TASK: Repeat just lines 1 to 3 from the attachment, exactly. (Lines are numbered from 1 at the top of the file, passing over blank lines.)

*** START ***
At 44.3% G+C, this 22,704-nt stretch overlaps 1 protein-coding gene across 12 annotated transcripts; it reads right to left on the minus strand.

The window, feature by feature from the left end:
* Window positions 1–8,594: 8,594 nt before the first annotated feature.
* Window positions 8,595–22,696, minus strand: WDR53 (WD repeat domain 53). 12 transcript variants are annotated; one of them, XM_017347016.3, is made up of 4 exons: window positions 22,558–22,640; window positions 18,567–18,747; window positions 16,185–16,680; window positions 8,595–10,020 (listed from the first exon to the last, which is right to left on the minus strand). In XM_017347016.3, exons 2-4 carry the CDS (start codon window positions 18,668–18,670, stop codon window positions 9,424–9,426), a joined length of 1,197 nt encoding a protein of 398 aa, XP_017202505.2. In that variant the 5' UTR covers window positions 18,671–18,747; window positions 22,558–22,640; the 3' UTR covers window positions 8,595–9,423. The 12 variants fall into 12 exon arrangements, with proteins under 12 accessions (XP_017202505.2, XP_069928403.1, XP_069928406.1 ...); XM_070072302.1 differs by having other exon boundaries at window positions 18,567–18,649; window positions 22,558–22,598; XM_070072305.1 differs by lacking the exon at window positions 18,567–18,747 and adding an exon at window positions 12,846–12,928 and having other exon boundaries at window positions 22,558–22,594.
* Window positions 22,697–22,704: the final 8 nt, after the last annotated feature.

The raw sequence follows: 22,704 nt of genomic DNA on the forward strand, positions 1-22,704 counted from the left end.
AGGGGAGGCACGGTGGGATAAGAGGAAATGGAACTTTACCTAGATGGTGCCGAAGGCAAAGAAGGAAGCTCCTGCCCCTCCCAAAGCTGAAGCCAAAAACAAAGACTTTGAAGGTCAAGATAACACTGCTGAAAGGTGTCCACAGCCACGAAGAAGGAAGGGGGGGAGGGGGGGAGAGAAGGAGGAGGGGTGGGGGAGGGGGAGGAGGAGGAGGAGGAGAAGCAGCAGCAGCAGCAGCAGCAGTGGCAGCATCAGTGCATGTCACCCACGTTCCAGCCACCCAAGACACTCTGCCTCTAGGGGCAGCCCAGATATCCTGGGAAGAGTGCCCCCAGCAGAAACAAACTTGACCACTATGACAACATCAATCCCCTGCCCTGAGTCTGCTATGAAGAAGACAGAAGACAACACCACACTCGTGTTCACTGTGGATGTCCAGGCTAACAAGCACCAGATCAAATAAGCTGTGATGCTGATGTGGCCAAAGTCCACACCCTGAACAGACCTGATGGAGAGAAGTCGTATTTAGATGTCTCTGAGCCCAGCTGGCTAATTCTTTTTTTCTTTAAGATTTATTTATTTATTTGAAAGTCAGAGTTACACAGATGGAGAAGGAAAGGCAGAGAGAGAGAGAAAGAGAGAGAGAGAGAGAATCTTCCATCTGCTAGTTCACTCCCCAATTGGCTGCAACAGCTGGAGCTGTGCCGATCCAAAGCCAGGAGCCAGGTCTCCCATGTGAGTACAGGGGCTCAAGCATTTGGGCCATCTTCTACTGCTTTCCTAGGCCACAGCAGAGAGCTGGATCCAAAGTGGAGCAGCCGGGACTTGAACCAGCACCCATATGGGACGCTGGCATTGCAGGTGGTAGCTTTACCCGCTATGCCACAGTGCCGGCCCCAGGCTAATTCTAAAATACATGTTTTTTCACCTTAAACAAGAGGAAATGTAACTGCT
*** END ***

At 44.3% G+C, this 22,704-nt stretch overlaps 1 protein-coding gene across 12 annotated transcripts; it reads right to left on the minus strand.

The window, feature by feature from the left end:
* Window positions 1–8,594: 8,594 nt before the first annotated feature.